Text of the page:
Social Issues

Machismo another obstacle for women delivery riders in Peru

By Carla Samon Ros

Lima, Mar 19 (efe-epa).- As if the job of delivery rider were not stressful enough in terms of road hazards and the lack of a regular paycheck, the women who take on the task in Peru are also exposed to insults, threats, sexual harassment and violence.

The conditions of the Covid-19 pandemic have ushered in a golden age for delivery.

Here in the Peruvian capital, the sector is dominated by young men, most of them Venezuelan expats with little chance of finding formal employment.

For the 16 percent of Peru’s veritable army of delivery drivers who are female, it turns out that safely piloting a motorcycle or bike on the clogged streets of Lima is often easier than confronting prejudice.

With two years as a delivery rider under her belt, Katerine del Valle Figueroa knows the situation first hand.

The 29-year-old Venezuelan tells Efe that she “learned to cope” and not lose her temper over situations that made her blood boil in the beginning.

She recounts being menaced with a steel pipe by a doorman at a condominium building in the upscale Miraflores neighborhood who demanded that she move her motorcycle.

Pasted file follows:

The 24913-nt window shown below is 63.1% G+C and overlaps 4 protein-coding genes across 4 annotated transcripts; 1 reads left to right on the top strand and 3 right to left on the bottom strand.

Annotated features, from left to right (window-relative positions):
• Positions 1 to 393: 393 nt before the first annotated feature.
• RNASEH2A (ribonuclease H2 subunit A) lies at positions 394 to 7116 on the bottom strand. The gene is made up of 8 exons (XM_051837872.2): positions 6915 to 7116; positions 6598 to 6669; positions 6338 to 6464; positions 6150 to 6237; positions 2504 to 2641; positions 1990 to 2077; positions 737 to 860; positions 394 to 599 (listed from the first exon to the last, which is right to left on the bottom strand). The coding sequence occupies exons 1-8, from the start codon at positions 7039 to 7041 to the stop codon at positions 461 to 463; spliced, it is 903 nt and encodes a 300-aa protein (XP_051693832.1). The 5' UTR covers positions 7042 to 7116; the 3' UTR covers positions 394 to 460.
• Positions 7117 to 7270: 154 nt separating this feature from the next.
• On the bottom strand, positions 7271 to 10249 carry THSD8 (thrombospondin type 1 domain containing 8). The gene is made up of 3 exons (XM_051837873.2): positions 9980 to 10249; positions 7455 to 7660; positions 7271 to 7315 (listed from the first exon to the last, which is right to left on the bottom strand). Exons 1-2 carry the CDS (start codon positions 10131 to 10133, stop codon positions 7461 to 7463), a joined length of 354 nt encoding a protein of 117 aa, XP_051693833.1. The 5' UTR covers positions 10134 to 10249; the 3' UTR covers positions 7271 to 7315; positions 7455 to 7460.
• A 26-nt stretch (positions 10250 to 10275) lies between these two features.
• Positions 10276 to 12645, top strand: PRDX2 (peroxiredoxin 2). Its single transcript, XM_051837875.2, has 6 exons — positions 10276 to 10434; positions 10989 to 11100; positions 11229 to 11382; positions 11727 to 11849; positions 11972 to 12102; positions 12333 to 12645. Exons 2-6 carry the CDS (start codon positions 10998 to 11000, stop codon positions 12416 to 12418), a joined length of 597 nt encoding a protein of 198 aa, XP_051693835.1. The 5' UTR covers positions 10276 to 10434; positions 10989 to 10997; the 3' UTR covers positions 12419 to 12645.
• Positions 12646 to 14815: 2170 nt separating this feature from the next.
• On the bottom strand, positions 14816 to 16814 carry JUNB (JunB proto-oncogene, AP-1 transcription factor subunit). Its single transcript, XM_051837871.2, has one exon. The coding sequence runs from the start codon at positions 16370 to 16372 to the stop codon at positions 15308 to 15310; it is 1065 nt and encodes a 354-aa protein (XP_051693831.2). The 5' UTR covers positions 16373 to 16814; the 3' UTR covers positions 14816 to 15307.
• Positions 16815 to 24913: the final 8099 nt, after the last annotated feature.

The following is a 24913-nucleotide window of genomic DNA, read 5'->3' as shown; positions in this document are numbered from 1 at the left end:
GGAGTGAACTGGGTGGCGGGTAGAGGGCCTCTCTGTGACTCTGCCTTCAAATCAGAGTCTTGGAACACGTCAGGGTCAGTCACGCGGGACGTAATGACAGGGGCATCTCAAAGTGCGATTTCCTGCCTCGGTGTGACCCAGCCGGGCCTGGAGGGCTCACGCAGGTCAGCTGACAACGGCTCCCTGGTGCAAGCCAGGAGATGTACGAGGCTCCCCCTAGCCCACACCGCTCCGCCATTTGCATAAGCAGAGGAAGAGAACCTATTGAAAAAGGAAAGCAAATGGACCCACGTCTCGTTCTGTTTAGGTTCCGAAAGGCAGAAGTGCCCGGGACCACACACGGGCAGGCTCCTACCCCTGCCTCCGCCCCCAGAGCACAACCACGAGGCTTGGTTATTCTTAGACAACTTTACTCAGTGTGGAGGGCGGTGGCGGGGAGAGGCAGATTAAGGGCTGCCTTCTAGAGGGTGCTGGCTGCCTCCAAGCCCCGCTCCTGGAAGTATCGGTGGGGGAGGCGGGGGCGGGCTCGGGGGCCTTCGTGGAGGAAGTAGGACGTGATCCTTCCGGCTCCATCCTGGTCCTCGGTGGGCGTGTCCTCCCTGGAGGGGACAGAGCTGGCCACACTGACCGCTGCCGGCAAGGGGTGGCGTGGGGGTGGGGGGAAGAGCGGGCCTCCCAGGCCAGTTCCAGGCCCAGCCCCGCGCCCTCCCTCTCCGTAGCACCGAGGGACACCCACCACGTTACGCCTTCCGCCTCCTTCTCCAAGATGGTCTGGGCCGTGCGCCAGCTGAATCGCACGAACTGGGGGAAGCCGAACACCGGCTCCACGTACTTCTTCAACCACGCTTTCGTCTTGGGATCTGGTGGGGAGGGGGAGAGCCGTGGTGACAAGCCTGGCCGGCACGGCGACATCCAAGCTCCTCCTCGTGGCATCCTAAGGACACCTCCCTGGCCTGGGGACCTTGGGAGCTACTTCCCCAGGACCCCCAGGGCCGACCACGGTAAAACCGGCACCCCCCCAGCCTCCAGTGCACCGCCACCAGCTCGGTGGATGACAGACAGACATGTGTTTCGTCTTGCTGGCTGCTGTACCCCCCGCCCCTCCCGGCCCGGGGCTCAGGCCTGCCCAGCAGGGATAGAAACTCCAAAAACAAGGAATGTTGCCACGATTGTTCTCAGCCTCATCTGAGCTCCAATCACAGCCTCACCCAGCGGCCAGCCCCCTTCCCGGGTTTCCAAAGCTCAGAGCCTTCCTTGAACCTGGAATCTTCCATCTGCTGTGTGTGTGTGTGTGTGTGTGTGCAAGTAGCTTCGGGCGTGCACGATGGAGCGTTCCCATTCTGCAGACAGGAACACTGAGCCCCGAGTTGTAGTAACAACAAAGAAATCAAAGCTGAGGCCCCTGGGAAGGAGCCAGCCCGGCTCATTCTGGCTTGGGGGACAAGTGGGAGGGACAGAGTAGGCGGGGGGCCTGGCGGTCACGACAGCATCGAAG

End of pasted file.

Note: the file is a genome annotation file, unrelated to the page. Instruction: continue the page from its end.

“There is a great deal of machismo. I have had many unpleasant experiences for being a woman. Because when I go sometimes with a (male) colleague, nobody says anything, but when I go alone …,” Del Valle says.

“They slam the door in your face, they’re rude, they insult you, they make passes,” she says before lifting her eyes to the sky and reciting the phrase she hears so often: “Venezuelan, go back to your country.”

While all delivery riders “are exposed to every kind of aggressiveness that can occur on the street” a female rider also faces sexual harassment, sociologist and labor researcher Alejandra Dinegro tells Efe.

Dinegro leads a group, the Peru Platforms Observatory, that monitors the app-oriented delivery sector.

The latest survey conducted by the observatory shows that 84 percent of Lima’s riders are male, 80 percent are Venezuelan and 86 percent are between the ages of 25 and 40.

A third of those who responded to the survey said they were university graduates. Another 23 percent reported having had some kind of technical training.

Though delivery riders have become “essential” workers in the pandemic, they remain almost entirely without labor rights, let alone protection from violence on the streets.

Employment in the Lima metropolitan area plunged 17 percent over the course of 2020, yet the number of delivery workers more than doubled to 46,000.

Peru’s INEI statistics agency estimates that delivery workers represent roughly 1.1 percent of the economically active population in the capital.

Median monthly earnings for delivery workers have fallen from 1,132 soles ($306) to 972 soles ($263) and 86 percent of the riders surveyed by Dinegro’s organization said that the level of abuse they experience has increased.

“Crime has grown quite a bit because they take advantage more as the streets are a little more empty,” rider Katerine Andrea Hernandez, 28, tells Efe.

Like Del Valle, Hernandez, who works 13 hours a day, seven days a week, belongs to several WhatsApp rider support groups where members share information about dangerous areas or hostile customers. EFE csr/dr

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